Whilst the Scottish government white paper on the impact of covid-19 makes for sombre reading, trust in the Scottish government is relatively high, with its international reputation increasing, predominantly due to the esteem in which Nicola Sturgeon is held.

This is borne out by 4 in 5 Scottish citizens rating the first minister’s handling of the covid-19 pandemic as high as 78%, compared to the UK pm’s handling as low as 34%, with 82% of Scottish citizens saying that the messaging about what to do, etc is clear and precise. 

A herald Scotland newspaper poll showed that the first minister had an overall rating of 88% against the British prime minister, Boris Johnson at 6%, in relation to whom between them handled the pandemic better. (maybe a little more biased than the  figures above)

This was despite Sir Keith Starmer, the labour opposition leader, attempting to compromise the first minister’s efforts, supported by YouGov tracker data.

What has the first minister done for Scotland?

Nicola Sturgeon, self-described as a lifelong feminist, by breaking through the glass ceiling with three decades in politics, paved the way for equal opportunity for female politicians.

For the women in the street, the first minister established a formal women’s health plan and formed the workplace equality fund focussing on gender, race, age and disability.

Ms Sturgeon also changed the law to ensure coercive and controlling acts in relation to domestic violence, were able to be prosecuted, as it is in Australia amongst many other jurisdictions.

The SNP leader championed gender reforms to enable citizens the ability to change their legally recognised gender more easily and opposed the Conservative party’s rape clause which caused women to prove the rape so that they could qualify for financial support.

These causes did not only impact Scottish women but British women throughout all of Britain.

She has been first minister for close to 8 years and prior to this, deputy leader of the SNP for another 8 years. 

The first minister, a qualified lawyer, led the SNP to three British general elections and two Holyrood elections.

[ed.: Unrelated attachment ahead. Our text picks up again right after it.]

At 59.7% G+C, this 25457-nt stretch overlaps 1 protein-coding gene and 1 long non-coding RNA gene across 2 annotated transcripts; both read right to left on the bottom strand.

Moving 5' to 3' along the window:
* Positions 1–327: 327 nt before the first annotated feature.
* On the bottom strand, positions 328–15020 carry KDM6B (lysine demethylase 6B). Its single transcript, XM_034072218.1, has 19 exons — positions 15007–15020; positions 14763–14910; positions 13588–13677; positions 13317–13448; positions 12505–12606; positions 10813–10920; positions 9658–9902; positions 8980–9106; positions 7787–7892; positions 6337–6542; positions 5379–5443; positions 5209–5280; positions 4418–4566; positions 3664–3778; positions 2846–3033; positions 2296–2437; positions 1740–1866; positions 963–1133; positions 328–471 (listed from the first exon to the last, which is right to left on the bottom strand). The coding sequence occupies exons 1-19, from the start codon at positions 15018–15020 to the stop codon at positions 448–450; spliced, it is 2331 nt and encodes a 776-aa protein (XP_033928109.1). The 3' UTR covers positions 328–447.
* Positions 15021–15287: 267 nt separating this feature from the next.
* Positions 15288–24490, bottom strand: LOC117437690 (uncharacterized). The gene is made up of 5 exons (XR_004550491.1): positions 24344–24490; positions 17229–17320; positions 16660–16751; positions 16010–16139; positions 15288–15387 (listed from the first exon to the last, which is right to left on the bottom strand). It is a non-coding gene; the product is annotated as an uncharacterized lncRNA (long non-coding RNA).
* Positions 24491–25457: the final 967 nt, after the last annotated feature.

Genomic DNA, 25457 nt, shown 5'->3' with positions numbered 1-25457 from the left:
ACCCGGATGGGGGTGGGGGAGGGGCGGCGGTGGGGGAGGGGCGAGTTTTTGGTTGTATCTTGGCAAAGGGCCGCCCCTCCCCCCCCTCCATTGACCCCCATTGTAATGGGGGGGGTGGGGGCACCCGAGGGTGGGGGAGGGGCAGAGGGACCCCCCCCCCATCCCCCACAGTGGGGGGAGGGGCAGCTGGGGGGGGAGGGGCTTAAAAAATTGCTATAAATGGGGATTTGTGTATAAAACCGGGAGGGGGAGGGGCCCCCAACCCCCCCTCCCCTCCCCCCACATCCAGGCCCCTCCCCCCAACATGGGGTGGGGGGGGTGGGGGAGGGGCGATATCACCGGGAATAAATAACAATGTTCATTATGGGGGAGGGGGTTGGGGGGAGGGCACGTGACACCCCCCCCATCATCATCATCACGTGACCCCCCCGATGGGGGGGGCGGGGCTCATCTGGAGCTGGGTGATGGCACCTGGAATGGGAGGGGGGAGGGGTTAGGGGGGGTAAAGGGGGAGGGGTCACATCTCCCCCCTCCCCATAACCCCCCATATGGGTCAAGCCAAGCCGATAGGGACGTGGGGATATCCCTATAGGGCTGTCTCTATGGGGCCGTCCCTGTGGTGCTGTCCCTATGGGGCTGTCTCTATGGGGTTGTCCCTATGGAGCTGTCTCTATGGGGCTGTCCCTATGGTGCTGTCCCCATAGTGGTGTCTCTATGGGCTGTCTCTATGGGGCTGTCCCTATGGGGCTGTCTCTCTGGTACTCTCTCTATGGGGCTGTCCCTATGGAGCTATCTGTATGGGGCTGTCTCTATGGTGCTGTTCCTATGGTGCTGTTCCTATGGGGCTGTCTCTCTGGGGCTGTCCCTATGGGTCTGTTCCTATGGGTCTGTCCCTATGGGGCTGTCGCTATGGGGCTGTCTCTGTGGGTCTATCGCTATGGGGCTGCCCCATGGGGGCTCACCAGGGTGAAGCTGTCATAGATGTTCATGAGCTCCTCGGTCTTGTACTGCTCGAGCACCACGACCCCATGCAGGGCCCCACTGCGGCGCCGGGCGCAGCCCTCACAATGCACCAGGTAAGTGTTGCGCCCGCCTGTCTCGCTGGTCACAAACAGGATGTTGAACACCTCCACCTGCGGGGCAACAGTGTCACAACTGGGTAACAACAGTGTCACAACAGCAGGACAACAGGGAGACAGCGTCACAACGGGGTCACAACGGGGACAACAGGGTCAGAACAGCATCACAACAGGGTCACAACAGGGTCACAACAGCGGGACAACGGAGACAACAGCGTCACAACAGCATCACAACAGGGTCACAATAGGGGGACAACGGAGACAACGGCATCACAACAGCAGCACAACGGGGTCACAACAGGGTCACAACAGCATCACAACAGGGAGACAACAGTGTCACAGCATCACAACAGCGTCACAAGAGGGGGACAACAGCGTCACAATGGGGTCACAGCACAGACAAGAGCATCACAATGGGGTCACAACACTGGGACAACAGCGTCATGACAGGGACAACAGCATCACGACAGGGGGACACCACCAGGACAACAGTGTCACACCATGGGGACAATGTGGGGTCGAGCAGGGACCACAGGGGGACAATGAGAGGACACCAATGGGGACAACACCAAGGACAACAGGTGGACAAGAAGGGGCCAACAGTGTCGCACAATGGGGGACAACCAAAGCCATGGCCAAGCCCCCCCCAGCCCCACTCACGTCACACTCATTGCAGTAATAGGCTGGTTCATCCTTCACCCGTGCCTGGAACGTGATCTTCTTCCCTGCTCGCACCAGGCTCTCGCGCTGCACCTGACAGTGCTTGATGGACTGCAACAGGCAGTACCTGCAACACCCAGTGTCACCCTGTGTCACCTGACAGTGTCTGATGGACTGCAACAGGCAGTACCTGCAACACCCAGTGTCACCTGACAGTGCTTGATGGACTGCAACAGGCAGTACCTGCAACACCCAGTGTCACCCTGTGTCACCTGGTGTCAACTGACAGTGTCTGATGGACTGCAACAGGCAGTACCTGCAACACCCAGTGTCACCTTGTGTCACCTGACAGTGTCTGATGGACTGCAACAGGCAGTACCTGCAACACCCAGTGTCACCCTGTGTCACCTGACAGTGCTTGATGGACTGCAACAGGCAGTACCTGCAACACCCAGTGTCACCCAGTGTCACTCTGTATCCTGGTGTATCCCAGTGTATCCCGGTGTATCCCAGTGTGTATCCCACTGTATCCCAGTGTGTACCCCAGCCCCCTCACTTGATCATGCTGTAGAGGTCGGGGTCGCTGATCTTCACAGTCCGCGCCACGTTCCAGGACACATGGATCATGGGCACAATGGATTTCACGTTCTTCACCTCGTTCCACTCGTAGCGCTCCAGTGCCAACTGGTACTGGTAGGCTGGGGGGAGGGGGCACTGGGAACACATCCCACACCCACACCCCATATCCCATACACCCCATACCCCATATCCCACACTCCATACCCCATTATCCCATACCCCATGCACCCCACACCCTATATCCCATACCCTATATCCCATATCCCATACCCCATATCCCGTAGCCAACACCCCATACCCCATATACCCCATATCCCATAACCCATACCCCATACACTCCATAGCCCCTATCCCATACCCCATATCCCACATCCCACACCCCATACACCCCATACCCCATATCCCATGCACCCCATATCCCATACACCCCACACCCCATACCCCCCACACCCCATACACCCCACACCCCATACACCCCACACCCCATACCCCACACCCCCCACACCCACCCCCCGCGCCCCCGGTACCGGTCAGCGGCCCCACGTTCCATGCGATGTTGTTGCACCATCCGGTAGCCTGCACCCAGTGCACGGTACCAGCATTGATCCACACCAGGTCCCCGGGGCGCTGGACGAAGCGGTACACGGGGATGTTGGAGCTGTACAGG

An attack on Scottish democratic rights

The UK government has blocked the Scottish referendum bill. It was able to legally accomplish this by virtue of the Scotland act 1998, which contains precisely what the legislative powers of the Scottish parliament can and cannot do.

The legislation makes clear that the Scottish government cannot pass legislation which relates to various reserved matters, such as the union of the kingdoms of Scotland and England, which the Supreme court determined it did, in that a referendum intended to end such a union.

The judgment was handed down in November 2020.

Another attack, this time on the gender recognition reform (Scotland) bill:

Human rights of those desiring to change their gender more easily has seen the UK parliament, for the first time blocking Holyrood legislation, using a section  35 order in January 2023, which essentially stops the bill proceeding to royal assent.

The bill is aligned with 30 countries which adopted it, including Australia, New Zealand, Canada, many European countries and some states in America, with countless human rights organisations stating that the section 35 action is not only an attack on the democratically elected Scottish government, but democracy in general.

The United Nations and the council of Europe had welcomed its passing in December 2022.

The Scottish government intends to fight the decision, but without its acknowledged warrior, Nicola Sturgeon.

What comes next for the Scottish warrior?

Fulfilling the promise is what comes next for the former first minister.

The promise is just that, Scotland’s promise to all children in care, that it would from 2020 until 2030 work to ensure all care experienced children as they are called, will be able to grow up safe, loved and respected and be supported to stay with their families where that’s possible.

Nicola Ferguson Sturgeon has pledged to a lifelong commitment to this mission.

Another commitment which she made is to strenuously advocate  (remember she is a lawyer) for criminal justice reforms around improving access to  justice for victims of sexual offences.

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Author

David McCulloch

David McCulloch

David McCulloch has spent years assisting Australian prison inmates and immigration detainees, collaborated with management and academics to establish a Nordic-style recidivism reduction program, written extensively on the history of criminal law and the inequities that plague the criminal justice system and been involved in law-related podcasts and television programs.